Demographics

Even Before the Blackouts, Most Californians Considered Leaving

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For virtually all of its history from statehood in 1850 to 2000, California was a magnet drawing households from the rest of the United States for better lives. Indeed, in a nation that had its "American Dream," California had its own "California Dream."  There was no Oregon dream, despite its mountains , seashore and proximity to California, nor was there a Maine or South Carolina dream.  read more »

On the State of Illinois

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Although there is a perception by some that the state of Illinois is in decline, the reality might not be quite so bad, at least at the moment. Estimates indicate that the population of Illinois has declined by about 1% since 2013. However, the population of the state is still larger than it was in 2000.  read more »

Dreaming of an America Where Solutions Trump Ideology

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In the ever-intensifying battle between red and blue, the consultants, fixers and self-serving media thrive, but America suffers.

Now we seem destined to face a graphic battle of extremes between Donald Trump and Elizabeth Warren, two self-styled populists best suited to exacerbating polarization while both sides toss around charges of “treason” and embrace the idea of an inevitable civil war.  read more »

Middle Class Racism

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What do you picture when someone refers to the “Trump’s base”?  read more »

Down Payment Takes Half a Century in Vancouver: Report

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As a recently released Organization for International Cooperation and Development (OECD) noted, house prices have been generally rising far in excess of incomes in a number of nations (Under Pressure: The Squeezed Middle Class). OECD finds that these rapidly rising house prices have been a principal contributorto rising cost of living that has already resulted in economic reversals for the middle-class.  read more »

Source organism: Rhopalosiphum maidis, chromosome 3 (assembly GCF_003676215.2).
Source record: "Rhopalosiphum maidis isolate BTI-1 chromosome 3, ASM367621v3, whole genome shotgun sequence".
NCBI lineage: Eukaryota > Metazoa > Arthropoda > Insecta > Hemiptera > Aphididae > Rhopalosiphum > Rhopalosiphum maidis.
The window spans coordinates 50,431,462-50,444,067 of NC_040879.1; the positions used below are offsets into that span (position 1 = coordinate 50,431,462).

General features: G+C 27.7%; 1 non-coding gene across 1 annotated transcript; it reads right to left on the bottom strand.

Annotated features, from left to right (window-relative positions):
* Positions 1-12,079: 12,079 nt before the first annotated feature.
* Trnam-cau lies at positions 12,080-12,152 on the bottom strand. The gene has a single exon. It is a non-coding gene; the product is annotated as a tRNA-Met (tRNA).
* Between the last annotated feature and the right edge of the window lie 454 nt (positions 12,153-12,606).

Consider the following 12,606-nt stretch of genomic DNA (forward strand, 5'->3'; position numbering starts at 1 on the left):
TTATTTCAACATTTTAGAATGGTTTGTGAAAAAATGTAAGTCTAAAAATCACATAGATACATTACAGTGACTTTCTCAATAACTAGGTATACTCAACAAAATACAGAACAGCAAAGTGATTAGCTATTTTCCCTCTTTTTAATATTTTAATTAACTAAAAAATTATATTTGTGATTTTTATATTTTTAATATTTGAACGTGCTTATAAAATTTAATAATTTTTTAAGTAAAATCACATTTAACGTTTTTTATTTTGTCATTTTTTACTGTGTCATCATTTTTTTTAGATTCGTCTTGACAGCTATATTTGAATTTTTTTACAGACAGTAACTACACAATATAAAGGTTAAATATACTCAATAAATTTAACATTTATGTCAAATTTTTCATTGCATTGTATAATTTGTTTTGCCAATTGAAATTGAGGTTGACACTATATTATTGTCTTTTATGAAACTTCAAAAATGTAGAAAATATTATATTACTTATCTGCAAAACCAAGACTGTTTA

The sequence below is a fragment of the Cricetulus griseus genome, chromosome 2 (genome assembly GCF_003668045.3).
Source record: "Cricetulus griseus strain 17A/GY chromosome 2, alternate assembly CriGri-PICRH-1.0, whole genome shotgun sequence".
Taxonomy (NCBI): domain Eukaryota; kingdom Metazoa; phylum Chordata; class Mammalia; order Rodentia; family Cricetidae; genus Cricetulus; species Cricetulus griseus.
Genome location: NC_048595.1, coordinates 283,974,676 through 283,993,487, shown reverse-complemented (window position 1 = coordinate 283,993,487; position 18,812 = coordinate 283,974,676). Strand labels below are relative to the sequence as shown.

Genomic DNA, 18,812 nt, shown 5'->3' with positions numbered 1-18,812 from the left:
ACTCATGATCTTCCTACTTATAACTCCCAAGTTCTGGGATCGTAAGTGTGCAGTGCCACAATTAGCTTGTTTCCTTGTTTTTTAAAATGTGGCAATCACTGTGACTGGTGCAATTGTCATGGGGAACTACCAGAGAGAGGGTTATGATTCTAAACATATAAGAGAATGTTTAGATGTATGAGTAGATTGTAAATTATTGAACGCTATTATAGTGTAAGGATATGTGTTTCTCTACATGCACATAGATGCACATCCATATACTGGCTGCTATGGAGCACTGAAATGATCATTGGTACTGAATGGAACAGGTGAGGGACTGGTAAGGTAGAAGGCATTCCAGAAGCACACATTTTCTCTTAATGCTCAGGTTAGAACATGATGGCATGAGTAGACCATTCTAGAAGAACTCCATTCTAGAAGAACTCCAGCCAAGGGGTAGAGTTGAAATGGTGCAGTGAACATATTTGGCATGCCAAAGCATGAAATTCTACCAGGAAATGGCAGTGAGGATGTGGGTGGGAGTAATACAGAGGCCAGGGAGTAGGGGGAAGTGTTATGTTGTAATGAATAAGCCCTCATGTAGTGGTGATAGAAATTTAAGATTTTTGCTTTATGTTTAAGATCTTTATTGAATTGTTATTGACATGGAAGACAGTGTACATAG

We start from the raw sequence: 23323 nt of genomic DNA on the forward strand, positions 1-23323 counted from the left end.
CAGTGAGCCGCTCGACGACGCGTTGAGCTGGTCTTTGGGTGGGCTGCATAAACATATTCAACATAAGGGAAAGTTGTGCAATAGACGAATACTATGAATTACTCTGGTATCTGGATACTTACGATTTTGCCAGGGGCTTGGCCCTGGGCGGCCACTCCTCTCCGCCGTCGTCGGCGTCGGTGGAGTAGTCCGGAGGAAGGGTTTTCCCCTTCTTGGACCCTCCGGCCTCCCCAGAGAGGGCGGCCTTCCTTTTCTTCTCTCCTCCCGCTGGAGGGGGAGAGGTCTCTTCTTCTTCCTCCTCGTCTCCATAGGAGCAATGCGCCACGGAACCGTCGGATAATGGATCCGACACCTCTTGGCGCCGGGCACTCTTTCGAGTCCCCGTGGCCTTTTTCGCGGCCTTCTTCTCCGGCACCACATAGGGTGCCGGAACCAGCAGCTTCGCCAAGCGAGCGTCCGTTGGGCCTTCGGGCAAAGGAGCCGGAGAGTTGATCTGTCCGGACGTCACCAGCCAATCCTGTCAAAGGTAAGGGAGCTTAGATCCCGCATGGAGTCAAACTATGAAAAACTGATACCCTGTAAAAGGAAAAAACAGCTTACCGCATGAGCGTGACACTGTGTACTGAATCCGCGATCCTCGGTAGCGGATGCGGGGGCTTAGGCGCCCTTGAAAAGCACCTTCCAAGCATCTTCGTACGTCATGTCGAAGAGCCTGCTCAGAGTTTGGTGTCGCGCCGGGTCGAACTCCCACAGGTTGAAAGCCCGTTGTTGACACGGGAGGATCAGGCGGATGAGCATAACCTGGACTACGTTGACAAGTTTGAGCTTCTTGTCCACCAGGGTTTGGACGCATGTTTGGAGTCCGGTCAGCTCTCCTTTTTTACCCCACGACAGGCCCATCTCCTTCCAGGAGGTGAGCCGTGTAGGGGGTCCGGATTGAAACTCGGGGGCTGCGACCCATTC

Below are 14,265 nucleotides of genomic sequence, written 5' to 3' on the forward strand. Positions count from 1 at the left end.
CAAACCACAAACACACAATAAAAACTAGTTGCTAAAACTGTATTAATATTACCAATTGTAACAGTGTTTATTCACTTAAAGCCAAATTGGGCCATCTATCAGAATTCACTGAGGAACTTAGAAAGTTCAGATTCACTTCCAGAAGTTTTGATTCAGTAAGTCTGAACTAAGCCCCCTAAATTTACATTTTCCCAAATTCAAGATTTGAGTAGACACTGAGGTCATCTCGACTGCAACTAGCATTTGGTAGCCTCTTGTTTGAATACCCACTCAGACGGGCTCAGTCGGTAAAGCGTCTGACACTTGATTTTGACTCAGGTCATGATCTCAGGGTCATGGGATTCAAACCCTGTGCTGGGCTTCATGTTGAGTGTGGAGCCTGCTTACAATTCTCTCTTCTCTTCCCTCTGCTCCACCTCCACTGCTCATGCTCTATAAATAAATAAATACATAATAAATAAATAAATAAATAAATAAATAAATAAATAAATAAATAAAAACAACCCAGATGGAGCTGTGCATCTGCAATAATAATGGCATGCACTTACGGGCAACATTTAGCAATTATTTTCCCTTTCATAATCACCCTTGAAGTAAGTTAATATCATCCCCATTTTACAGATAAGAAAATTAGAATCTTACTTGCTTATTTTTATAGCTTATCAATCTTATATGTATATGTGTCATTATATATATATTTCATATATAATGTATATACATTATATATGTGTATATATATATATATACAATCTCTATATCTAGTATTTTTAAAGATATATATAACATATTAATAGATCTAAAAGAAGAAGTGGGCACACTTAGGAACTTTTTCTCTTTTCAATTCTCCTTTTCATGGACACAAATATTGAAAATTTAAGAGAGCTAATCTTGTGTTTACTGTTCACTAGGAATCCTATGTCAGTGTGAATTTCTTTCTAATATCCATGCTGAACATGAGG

The Old Can Share the Wealth, or the Young Will Take It From Them

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The next great political civil wars won’t be over race, the nation-state, religion or even class. They will be generational, pitching the Boomers, who still dominate the global economy, against their offspring, the Millennials, who assuredly do not.  read more »

Elites Against Western Civilization

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The intellectual class across the West—encompassing its universities, media, and arts—is striving to dismantle the values that paced its ascendancy. Europe, the source of Western civilization, now faces a campaign, in academia and elite media, to replace its cultural and religious traditions with what one author describes as a “multicultural and post-racial republic” supportive of separate identities.  read more »

Younger Americans Don't Hate Suburbia

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As a college professor who teaches courses about politics and geography at an extremely progressive liberal arts college, my students regularly want to talk about the narratives surrounding deep urban-rural divides which routinely make the news or the seemingly endless stories abound about urban renewal and its proclivity  read more »

2018 Commute Data

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The Census Bureau released data from the 2018 American Community Survey last week, and the big news is its finding that income inequality has worsened. America's transit agencies contributed to that problem as they continue to build expensive transit systems into wealthy suburbs while they cut service to low-income neighborhoods.  read more »

Property and Democracy in America

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To understand how American democracy has worked, and why its future may be limited, it’s critical to look at the issue of property. From early on, the country’s republican institutions have rested on the notion of dispersed ownership of land — a striking departure from the realities of feudal Europe, east Asia or the Middle East.  read more »